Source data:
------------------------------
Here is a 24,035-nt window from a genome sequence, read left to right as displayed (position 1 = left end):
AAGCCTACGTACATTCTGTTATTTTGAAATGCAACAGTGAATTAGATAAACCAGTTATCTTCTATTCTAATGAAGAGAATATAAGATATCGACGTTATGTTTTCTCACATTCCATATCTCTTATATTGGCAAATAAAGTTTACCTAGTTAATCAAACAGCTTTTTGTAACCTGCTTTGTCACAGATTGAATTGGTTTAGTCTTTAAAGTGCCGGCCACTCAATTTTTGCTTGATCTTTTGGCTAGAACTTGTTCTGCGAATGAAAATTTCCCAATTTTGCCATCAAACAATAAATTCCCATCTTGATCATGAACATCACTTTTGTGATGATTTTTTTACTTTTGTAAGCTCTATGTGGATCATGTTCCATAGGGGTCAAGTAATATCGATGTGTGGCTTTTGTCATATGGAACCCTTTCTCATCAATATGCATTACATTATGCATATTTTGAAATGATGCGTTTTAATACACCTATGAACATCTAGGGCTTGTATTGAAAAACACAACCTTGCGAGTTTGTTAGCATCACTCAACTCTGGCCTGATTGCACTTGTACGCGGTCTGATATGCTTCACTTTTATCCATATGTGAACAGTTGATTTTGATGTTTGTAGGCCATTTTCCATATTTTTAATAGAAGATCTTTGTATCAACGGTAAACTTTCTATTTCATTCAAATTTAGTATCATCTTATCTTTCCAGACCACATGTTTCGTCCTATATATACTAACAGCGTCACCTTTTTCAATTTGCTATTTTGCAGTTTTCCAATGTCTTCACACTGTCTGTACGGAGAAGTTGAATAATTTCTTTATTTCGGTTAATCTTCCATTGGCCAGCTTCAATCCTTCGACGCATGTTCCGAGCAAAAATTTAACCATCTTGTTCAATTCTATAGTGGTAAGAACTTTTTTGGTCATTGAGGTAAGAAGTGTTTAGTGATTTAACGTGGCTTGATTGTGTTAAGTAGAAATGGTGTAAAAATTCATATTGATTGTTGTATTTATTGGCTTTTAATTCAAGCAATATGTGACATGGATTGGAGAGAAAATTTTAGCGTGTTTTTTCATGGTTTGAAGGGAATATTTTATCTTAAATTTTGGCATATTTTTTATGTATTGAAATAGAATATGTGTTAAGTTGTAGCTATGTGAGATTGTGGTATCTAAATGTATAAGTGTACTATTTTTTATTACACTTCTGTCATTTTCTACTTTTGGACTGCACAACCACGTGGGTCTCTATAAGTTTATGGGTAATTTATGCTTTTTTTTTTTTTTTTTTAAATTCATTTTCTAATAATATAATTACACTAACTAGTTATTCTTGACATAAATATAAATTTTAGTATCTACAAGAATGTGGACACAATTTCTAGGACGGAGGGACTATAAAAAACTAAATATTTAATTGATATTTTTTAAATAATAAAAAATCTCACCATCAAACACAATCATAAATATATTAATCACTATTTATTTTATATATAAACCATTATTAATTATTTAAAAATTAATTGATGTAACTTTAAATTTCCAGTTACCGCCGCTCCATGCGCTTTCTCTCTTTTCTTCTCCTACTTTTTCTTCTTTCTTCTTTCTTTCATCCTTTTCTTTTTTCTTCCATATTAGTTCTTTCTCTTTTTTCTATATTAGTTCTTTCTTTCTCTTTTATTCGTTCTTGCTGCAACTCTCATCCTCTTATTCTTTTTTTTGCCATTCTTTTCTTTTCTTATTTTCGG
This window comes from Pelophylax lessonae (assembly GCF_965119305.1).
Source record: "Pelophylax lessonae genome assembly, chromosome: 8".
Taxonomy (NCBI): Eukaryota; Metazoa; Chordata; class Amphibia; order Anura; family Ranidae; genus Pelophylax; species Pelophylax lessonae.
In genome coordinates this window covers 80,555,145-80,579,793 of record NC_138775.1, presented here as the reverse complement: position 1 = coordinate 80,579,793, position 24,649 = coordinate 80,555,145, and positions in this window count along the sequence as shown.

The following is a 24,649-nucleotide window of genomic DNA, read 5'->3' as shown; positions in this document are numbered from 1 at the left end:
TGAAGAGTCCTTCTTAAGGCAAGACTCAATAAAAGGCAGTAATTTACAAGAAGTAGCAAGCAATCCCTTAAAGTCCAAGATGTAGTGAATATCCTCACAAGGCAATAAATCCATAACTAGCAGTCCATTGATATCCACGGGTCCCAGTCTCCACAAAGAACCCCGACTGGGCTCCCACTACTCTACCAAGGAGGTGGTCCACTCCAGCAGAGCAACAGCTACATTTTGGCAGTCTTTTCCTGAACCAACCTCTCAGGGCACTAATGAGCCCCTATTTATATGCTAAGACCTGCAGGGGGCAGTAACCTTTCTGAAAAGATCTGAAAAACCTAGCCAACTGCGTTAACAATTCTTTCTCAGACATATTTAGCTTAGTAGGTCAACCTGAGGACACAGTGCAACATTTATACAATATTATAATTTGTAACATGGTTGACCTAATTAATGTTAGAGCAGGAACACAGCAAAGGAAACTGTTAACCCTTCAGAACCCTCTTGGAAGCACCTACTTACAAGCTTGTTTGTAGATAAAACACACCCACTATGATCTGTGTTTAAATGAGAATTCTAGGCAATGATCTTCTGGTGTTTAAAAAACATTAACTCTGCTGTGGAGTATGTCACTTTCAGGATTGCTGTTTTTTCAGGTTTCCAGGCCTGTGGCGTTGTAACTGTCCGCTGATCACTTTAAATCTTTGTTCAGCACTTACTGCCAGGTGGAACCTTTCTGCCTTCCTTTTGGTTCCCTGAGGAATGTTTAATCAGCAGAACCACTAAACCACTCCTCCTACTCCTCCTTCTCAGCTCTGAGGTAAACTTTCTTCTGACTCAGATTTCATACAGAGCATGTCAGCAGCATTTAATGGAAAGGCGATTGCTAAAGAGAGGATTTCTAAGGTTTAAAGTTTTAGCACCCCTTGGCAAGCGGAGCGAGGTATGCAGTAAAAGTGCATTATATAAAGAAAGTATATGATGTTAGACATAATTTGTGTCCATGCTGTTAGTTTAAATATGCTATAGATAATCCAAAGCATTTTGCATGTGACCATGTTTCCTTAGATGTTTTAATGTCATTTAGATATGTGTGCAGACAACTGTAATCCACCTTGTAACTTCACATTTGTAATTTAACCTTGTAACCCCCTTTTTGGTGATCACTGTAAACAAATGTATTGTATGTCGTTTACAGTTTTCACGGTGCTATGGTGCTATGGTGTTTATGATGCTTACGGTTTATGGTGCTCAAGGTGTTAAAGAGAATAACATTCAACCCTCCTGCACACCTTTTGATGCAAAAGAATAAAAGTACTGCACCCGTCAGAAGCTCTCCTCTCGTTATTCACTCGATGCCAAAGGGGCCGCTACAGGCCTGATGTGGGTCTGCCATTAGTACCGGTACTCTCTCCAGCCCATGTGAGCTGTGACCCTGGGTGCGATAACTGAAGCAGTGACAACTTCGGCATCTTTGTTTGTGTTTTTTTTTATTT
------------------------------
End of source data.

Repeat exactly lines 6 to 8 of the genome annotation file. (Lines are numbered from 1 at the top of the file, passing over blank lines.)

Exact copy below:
In genome coordinates this window covers 80,555,145-80,579,793 of record NC_138775.1, presented here as the reverse complement: position 1 = coordinate 80,579,793, position 24,649 = coordinate 80,555,145, and positions in this window count along the sequence as shown.

The following is a 24,649-nucleotide window of genomic DNA, read 5'->3' as shown; positions in this document are numbered from 1 at the left end:
TGAAGAGTCCTTCTTAAGGCAAGACTCAATAAAAGGCAGTAATTTACAAGAAGTAGCAAGCAATCCCTTAAAGTCCAAGATGTAGTGAATATCCTCACAAGGCAATAAATCCATAACTAGCAGTCCATTGATATCCACGGGTCCCAGTCTCCACAAAGAACCCCGACTGGGCTCCCACTACTCTACCAAGGAGGTGGTCCACTCCAGCAGAGCAACAGCTACATTTTGGCAGTCTTTTCCTGAACCAACCTCTCAGGGCACTAATGAGCCCCTATTTATATGCTAAGACCTGCAGGGGGCAGTAACCTTTCTGAAAAGATCTGAAAAACCTAGCCAACTGCGTTAACAATTCTTTCTCAGACATATTTAGCTTAGTAGGTCAACCTGAGGACACAGTGCAACATTTATACAATATTATAATTTGTAACATGGTTGACCTAATTAATGTTAGAGCAGGAACACAGCAAAGGAAACTGTTAACCCTTCAGAACCCTCTTGGAAGCACCTACTTACAAGCTTGTTTGTAGATAAAACACACCCACTATGATCTGTGTTTAAATGAGAATTCTAGGCAATGATCTTCTGGTGTTTAAAAAACATTAACTCTGCTGTGGAGTATGTCACTTTCAGGATTGCTGTTTTTTCAGGTTTCCAGGCCTGTGGCGTTGTAACTGTCCGCTGATCACTTTAAATCTTTGTTCAGCACTTACTGCCAGGTGGAACCTTTCTGCCTTCCTTTTGGTTCCCTGAGGAATGTTTAATCAGCAGAACCACTAAACCACTCCTCCTACTCCTCCTTCTCAGCTCTGAGGTAAACTTTCTTCTGACTCAGATTTCATACAGAGCATGTCAGCAGCATTTAATGGAAAGGCGATTGCTAAAGAGAGGATTTCTAAGGTTTAAAGTTTTAGCACCCCTTGGCAAGCGGAGCGAGGTATGCAGTAAAAGTGCATTATATAAAGAAAGTATATGATGTTAGACATAATTTGTGTCCATGCTGTTAGTTTAAATATGCTATAGATAATCCAAAGCATTTTGCATGTGACCATGTTTCCTTAGATGTTTTAATGTCATTTAGATATGTGTGCAGACAACTGTAATCCACCTTGTAACTTCACATTTGTAATTTAACCTTGTAACCCCCTTTTTGGTGATCACTGTAAACAAATGTATTGTATGTCGTTTACAGTTTTCACGGTGCTATGGTGCTATGGTGTTTATGATGCTTACGGTTTATGGTGCTCAAGGTGTTAAAGAGAATAACATTCAACCCTCCTGCACACCTTTTGATGCAAAAGAATAAAAGTACTGCACCCGTCAGAAGCTCTCCTCTCGTTATTCACTCGATGCCAAAGGGGCCGCTACAGGCCTGATGTGGGTCTGCCATTAGTACCGGTACTCTCTCCAGCCCATGTGAGCTGTGACCCTGGGTGCGATAACTGAAGCAGTGACAACTTCGGCATCTTTGTTTGTGTTTTTTTTTATTT